As long as he can remember, Cortez Hill has wanted to be a police officer. He yearns to drive a patrol car and be able to give something back to his community.
Perhaps most of all, Hill, 18, would like to feel safe.
For the past three-and-a-half years, the Clarkston High School graduate has shared an apartment with his parents down on Boulevard, the notorious mile of crime-infested asphalt between Atlanta Medical Center and Ponce de Leon Avenue. During his time here, Hill has been chased down the street by a group of boys wielding guns. He’s seen 13- and 14-year-old neighborhood kids skip school to earn money as lookouts for crack dealers.
Last Christmas, his older brother was killed — shot in the back of the head, Hill claims, by an acquaintance who wanted him to take part in a robbery. A trial is scheduled for later this year.
Asked how it feels to live on Boulevard, Hill simply says: “I just thank God I could live to see another day.”
For decades, the street — now bounded on all sides by gentrified avenues with coffee shops and boutiques — has been a no-man’s land dominated by drugs, street crime and bitter poverty. Rappers name-check Boulevard as a place where gang-bangers earn their stripes. Generations of boys have come up in the neighborhood, joining gangs, going to prison, ending up shot or, like Cortez, looking forward to the day they can finally get out.
Many locals lock their car doors when they drive down Boulevard and wouldn’t dare to stop at the gas stations on the street, says Councilman Kwanza Hall who represents the area. He adds: “That’s not what a neighborhood should be about.”
In recent years, the surrounding Old Fourth Ward neighborhood, like much of the city, has seen waves of new development. Nearby Glen Iris Drive is now home to loft buildings, upscale restaurants and the Southern Dairies office complex. Edgewood Avenue has become a dining destination. Even Ponce de Leon began cleaning up its act long ago, trading off its hookers and street hustlers for condos or such signifiers of retail gentility as Whole Foods and Urban Outfitters.
Boulevard, meanwhile, is virtually unchanged. And there’s a reason for that. Most of Boulevard’s dozens of aging, two-story apartment buildings — commonly mistaken for public housing projects — have been owned since the early ’70s by a single company, Boston-based Continental Wingate, which has rejected all offers to sell or upgrade their properties. All of Wingate’s nearly 700 units are federally subsidized, making the apartments the highest concentration of Section 8 housing in the Southeast.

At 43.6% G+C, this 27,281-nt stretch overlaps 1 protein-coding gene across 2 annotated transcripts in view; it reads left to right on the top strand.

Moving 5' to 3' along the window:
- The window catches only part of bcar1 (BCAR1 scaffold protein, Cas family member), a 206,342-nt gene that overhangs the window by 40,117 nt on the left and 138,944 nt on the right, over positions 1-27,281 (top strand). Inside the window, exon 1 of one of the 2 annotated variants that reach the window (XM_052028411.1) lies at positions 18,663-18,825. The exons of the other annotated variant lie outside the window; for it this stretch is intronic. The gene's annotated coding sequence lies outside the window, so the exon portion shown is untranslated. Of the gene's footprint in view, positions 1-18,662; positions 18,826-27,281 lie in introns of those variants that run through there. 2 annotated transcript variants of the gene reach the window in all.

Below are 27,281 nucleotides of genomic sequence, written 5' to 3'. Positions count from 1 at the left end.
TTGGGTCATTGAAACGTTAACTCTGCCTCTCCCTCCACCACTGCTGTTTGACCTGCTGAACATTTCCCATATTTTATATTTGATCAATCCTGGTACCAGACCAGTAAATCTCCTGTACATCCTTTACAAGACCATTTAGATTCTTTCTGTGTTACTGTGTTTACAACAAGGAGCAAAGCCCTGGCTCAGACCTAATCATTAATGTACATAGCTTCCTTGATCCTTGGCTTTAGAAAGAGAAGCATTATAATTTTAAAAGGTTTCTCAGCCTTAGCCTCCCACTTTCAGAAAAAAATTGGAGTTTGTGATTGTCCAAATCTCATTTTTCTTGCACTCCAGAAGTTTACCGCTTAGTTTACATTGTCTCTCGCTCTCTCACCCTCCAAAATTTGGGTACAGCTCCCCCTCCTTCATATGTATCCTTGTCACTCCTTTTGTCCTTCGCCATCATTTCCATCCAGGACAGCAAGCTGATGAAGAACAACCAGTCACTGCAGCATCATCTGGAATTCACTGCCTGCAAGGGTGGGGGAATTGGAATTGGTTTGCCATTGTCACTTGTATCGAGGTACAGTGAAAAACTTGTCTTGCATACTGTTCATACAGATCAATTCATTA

Despite the civic revival happening on all sides, the street remains seemingly lawless. Debi Starnes, the former City Council representative for the area, remembers a night in 2005 when she walked down the street with a local TV reporter and a hidden camera. “We got offered drugs a couple of times every block,” she says.
Earlier this year, when Kyle Keyser was robbed at gunpoint in the Pizza Hut parking lot at Boulevard and North, he responded by founding Atlantans Together Against Crime, a grassroots group that has so far attracted more than 6,500 Facebook followers.
“This is the last area that has yet to be redeveloped,” says David Patton, a real-estate consultant who served several years as president of the local Neighborhood Planning Unit-M (NPU-M). “It’s the hole in the donut.”
So imagine the surprise for Patton and other neighborhood activists when they learned last week that Wingate has plans to redevelop all its local holdings, which include more than 70 separate buildings and parcels on Boulevard and in the nearby Bedford-Pine neighborhood.
The resulting overhaul could add more than a thousand market-rate apartments to the street and create a mixed-income, pedestrian-friendly environment where stopping for a pizza doesn’t mean risking your life.
If Wingate intends to follow through with this promise — and there’s reason to believe it does — it would mean the first real progress in nearly 40 years for one of central Atlanta’s last true ghettos.
By most standards, Boulevard should be valuable real estate. The four-lane street forms an important north-south artery, connecting Cabbagetown and Grant Park to Midtown and Morningside.
“Boulevard runs along a ridge, so if you get four or five stories up, you get some really amazing views of Atlanta,” says architect Tom Dalia, who’s worked on redevelopment projects throughout the Old Fourth Ward. “It could be one of the coolest parts of the city by virtue of its location.”
But the area has also seen more than its share of setbacks over the past century.
A little after noon on May 21, 1917, the Atlanta Fire Department received a call about a stack of burning mattresses at a warehouse just off Decatur Street. For the next 11 hours, the fire burned out of control north across the Old Fourth Ward. By the time it finally ran its course, it had burned nearly 2,000 buildings over 300 acres, including both sides of Boulevard from Highland Avenue to Ponce.
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